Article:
Author Topic: Smithsonian Standard Sample Preparation  (Read 12508 times)

SCGene

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Re: Smithsonian Standard Sample Preparation
« Reply #15 on: May 02, 2024, 01:28:04 PM »
Just a little more clarification about how this mount was built. You purchased a 1-inch acrylic rod that you cut into disks? Then drilled holes in the disk and the holes appear to be roughly a tenth of an inch in diameter (maybe 9/100). Then fill all the holes with epoxy and grains and you polished everything at once?  This does not involve polishing each standard in a small diameter tube and then inserting the tube in the mount?  Is that correct?

Probeman

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Re: Smithsonian Standard Sample Preparation
« Reply #16 on: May 02, 2024, 02:47:29 PM »
Just a little more clarification about how this mount was built. You purchased a 1-inch acrylic rod that you cut into disks? Then drilled holes in the disk and the holes appear to be roughly a tenth of an inch in diameter (maybe 9/100). Then fill all the holes with epoxy and grains and you polished everything at once?  This does not involve polishing each standard in a small diameter tube and then inserting the tube in the mount?  Is that correct?

If you are talking about the sample/standard mounting method developed at UC Berkeley by Tim Teague:

https://probesoftware.com/smf/index.php?topic=172.0

Then yes.  Here are the main steps:
1. Obtain 1" (~25 mm) acrylic rod.

2. Slice into disks of appropriate thickness. For samples, we would slice thin say 10 mm. For standard mounts that will get re-polished for decades, say 20 mm thick.

3. Drill small holes all the way through, yes about 0.09" I think we used a 3/32" drill.  There's a trade off- small holes mean less material area, but more material to expose on re-polishing- important for standard mounts, but small holes mean more trouble getting all the bubbles out.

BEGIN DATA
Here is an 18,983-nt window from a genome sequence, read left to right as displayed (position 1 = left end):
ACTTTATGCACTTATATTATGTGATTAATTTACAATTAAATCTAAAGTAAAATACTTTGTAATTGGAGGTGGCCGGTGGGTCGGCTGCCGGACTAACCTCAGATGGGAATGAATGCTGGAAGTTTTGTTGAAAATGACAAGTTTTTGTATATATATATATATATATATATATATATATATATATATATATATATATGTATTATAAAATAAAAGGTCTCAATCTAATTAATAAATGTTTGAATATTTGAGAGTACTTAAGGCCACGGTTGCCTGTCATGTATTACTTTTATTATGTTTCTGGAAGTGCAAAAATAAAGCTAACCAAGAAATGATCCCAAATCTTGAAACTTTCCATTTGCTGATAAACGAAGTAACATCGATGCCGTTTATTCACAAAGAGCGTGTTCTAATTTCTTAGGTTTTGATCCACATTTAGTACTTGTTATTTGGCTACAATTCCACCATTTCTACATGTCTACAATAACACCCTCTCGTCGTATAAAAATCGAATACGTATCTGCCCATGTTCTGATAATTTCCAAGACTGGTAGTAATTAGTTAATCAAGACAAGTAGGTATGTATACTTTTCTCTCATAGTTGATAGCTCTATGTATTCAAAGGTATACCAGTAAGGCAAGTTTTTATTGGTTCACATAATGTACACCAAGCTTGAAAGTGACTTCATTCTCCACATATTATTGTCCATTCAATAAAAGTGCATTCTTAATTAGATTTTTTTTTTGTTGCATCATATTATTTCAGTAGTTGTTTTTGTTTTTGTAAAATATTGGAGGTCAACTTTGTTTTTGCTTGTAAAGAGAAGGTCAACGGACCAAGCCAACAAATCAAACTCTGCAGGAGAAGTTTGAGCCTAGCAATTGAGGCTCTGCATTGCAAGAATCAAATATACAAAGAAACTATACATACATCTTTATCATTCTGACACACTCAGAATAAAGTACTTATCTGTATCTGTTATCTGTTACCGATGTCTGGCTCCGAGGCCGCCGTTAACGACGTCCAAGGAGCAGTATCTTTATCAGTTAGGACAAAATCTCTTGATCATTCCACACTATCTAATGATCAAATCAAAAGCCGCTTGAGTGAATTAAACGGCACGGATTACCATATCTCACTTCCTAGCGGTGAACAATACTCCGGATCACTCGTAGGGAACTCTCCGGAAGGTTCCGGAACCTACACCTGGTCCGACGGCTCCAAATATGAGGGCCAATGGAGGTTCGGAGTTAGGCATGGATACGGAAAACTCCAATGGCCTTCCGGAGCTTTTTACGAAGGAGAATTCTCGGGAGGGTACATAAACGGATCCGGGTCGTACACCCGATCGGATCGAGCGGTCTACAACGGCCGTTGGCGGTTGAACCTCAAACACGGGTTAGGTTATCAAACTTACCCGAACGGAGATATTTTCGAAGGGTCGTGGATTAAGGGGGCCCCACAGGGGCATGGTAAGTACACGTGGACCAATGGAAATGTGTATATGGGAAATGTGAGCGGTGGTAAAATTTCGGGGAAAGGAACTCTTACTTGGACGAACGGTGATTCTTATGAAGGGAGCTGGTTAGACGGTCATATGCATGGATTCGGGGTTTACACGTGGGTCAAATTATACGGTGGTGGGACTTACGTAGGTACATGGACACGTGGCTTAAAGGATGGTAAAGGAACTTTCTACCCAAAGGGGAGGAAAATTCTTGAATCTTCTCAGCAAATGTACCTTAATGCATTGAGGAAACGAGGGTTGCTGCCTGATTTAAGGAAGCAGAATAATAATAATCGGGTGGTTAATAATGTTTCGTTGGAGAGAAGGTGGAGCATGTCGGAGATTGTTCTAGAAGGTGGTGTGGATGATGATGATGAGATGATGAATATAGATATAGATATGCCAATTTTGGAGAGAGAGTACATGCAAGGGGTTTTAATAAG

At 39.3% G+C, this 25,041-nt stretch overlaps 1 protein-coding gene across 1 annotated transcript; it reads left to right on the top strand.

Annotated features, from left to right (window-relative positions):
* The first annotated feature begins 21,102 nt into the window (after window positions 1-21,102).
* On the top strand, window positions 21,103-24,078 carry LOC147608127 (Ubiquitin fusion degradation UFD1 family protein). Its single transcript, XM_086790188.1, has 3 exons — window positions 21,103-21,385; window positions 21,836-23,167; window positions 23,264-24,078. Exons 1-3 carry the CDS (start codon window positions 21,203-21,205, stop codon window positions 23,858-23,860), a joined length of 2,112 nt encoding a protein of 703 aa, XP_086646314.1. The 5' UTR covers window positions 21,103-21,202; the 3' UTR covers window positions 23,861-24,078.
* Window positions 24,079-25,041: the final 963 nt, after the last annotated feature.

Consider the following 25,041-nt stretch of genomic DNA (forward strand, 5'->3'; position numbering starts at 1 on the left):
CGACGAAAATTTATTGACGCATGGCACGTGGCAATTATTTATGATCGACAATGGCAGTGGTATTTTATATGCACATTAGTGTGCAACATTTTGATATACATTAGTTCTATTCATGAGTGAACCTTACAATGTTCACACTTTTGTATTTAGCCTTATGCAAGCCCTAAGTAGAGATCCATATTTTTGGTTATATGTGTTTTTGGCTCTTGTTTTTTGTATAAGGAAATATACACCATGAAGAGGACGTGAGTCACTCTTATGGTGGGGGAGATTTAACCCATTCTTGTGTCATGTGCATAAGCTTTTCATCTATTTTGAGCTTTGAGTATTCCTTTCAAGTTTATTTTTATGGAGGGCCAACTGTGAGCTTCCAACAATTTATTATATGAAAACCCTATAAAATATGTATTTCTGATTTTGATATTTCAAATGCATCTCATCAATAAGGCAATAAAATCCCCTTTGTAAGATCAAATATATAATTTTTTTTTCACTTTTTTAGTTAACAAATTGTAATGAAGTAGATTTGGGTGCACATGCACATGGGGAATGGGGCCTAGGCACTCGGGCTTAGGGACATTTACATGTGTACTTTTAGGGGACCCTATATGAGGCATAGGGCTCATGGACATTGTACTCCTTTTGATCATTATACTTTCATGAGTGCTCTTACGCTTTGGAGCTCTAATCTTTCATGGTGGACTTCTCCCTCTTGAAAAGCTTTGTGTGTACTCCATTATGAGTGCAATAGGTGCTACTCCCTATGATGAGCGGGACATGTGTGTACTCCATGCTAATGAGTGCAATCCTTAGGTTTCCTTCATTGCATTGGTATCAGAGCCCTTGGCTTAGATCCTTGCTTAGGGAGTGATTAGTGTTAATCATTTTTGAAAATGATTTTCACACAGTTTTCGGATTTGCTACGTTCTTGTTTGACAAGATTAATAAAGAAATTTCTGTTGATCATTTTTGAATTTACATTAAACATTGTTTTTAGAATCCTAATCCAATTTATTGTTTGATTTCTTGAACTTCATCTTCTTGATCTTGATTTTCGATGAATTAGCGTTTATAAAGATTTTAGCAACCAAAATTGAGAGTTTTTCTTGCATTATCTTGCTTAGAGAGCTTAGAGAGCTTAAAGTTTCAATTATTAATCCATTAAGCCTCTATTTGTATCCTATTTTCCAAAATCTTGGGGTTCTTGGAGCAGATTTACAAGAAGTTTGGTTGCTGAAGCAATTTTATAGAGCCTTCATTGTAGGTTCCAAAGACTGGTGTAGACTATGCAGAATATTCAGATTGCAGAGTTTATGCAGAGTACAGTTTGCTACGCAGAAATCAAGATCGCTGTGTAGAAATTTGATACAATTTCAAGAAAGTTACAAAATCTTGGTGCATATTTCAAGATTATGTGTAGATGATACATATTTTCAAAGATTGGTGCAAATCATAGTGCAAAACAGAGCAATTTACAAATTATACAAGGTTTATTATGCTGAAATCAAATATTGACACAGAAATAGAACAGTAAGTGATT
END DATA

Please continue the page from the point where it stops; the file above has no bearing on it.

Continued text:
4. Then place the mount on some double sticky tape so the bottoms of the holes are sealed.

5. Fill the holes halfway with epoxy.  Tim Teague almost always used Petropoxy because it stays liquid until heated up, giving time to get all 35 (or whatever) holes filled with epoxy and material.

https://probesoftware.com/smf/index.php?topic=1163.msg7946#msg7946

6. Then drop your material grains into each hole one by one.  If there is an air bubble is attached to the grain, it won't sink, but if there is no air bubble attached to the grain it will sink to the bottom.  Use a thin wire to dislodge the air bubbles and you probably want to do this under a binocular scope.  A good idea to try and have enough material to get several mms of height in each hole for repeated re-polishing (for standard mounts anyway).

7. Now once all the material is added to all the holes, fill the holes with epoxy all the way to the top.  This prevents small places for polishing agent to get into.

8. Cure the epoxy on a hot plate. For Petropoxy I think it's 135F.

9. Grid the side with material until the material is exposed in all the holes. Then polish as usual.

It's tedious work, but you'll have a mount that will last decades and hold up to repeated re-grinding/polishing.  I found that one can re-polish with colloidal silica or alumina 5 to 10 times before we start getting too much relief and have to go back to fixed diamond to get everything flat again. Then final polish with colloidal silica/alumina.

The really cool thing about this method is that because (if you got all the air bubbles out), there are no holes or cracks for grinding/polishing agents to get into, this method makes cleaning the mount quick and easy by simply squirting with 100% ethanol and wiping with a (non abrasive) KimWipe.

Also you can scribe three fiducials into the mount for quick re-location in the instrument:

https://probesoftware.com/smf/index.php?topic=46.msg9615#msg9615

But all this won't help you much since the Smithsonian gives out "fly speck" amounts of material, which is why we shouldn't be using these natural heterogeneous, inclusion filled materials that available only in limited amounts as "standards" (the food was terrible and the portions so small!).

No one should be using heterogeneous natural materials that cannot be replicated. See here for my rant on this topic:

https://probesoftware.com/smf/index.php?topic=1415.0
« Last Edit: May 02, 2024, 06:11:40 PM by Probeman »
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